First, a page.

Since he was the only member of his party left, Roosevelt didn’t sleep for the duration of the almost 40 hour journey across partially frozen, occasionally “ankle deep”, sludge, reportedly keeping himself awake at night by reading Leo Tolstoy’s Anna Karenina while still pointing a shotgun at his prisoners so they couldn’t sneak away or kill him and then be happily on their way.
What makes this more impressive is that none of the prisoners were cuffed or bound in anyway during their transport. You see, the weather was so cold that Roosevelt was worried they would succumb to frostbite if he tied them up at night, so he simply decided to keep ever vigilant while escorting the three prisoners, who were no doubt looking for any opportunity to overpower their lone captor, the last stretch of the journey.
After travelling (from the start) some 300 or so miles across the roughest terrain imaginable in bitterly cold weather, Roosevelt was “most heartily glad when we at last jolted into the long, straggling main street of Dickinson, and I was able to give my unwilling companions into the hands of the sheriff. Under the laws of Dakota I received my fees as a deputy sheriff for making the three arrests, and also mileage for the three hundred odd miles gone over – a total of some fifty dollars.”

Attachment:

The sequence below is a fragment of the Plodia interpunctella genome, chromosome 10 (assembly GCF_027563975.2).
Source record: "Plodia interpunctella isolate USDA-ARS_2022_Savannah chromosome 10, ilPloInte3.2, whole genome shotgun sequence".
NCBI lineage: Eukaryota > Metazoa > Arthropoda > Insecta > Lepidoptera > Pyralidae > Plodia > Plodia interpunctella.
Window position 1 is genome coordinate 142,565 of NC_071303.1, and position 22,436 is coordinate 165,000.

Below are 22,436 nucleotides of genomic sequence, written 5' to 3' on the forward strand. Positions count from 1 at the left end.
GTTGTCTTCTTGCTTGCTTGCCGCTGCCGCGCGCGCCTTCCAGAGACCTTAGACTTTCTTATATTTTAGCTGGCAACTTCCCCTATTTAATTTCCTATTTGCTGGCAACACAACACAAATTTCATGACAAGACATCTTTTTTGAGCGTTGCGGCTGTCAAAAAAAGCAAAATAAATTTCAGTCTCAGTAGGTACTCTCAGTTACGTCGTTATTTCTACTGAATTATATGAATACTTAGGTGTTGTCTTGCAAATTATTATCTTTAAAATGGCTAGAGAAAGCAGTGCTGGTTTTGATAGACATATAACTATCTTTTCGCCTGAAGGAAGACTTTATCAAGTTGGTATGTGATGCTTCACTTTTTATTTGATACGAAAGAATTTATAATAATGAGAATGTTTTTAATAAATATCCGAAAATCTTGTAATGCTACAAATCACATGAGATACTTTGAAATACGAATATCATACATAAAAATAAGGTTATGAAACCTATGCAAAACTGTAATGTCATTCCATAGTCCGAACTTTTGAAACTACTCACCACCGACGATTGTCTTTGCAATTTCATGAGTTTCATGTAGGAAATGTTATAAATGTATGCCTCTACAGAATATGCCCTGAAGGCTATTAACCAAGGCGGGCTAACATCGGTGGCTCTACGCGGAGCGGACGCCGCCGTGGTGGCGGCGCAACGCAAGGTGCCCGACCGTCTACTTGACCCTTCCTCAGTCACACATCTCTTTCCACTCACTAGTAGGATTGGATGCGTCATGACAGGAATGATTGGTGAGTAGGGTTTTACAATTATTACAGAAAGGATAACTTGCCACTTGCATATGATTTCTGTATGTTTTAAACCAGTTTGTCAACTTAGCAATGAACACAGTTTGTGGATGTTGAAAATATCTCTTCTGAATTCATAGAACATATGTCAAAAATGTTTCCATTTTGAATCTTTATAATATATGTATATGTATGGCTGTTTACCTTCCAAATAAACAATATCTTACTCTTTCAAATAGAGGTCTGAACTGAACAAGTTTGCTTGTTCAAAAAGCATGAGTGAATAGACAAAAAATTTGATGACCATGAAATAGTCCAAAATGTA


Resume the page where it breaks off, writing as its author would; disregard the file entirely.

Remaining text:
Roosevelt would later go on to write about this escapade in one of his many excellent books, Ranch Life and the Hunting Trail.
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- Roosevelt helped found the NCAA (National Collegiate Athletic Association), the Boone and Crocket Club, and the Long Island Bird Club; was one of the first fifteen people elected to the American Academy of Arts and Letters; was President of the American Historical Association and a noted historian himself; read thousands of books; wrote thousands of letters to go along with his books and thousands of magazine articles; established 150 National Forests, 51 Federal Bird Reservations, 5 National Parks, 18 National Monuments, 4 National Game Preserves; successfully negotiated the end of the Russo-Japanese War (winning him a Nobel Peace Prize for this); reduced the National debt by about $90 million ($2.2 billion today or about 5% of the total national debt at the time); and oversaw the creation of the Panama Canal, among many other notable accomplishments.
- As mentioned briefly, Roosevelt was shot by saloon keeper John Schrank on October 14, 1912. His life was saved thanks to a steel eyeglass case and his 50 page speech he was carrying in his jacket, both of which the bullet had to pass through. His decision to go ahead with his speech, rather than seek medical aid immediately, was from concluding that because he was not coughing up blood, the bullet must not have penetrated that deeply into his chest. His opening line for the speech was, “Ladies and gentlemen, I don’t know whether you fully understand that I have just been shot; but it takes more than that to kill a Bull Moose.” X-rays later showed that the bullet had lodged 3 inches into his chest and was embedded in his ample chest muscle.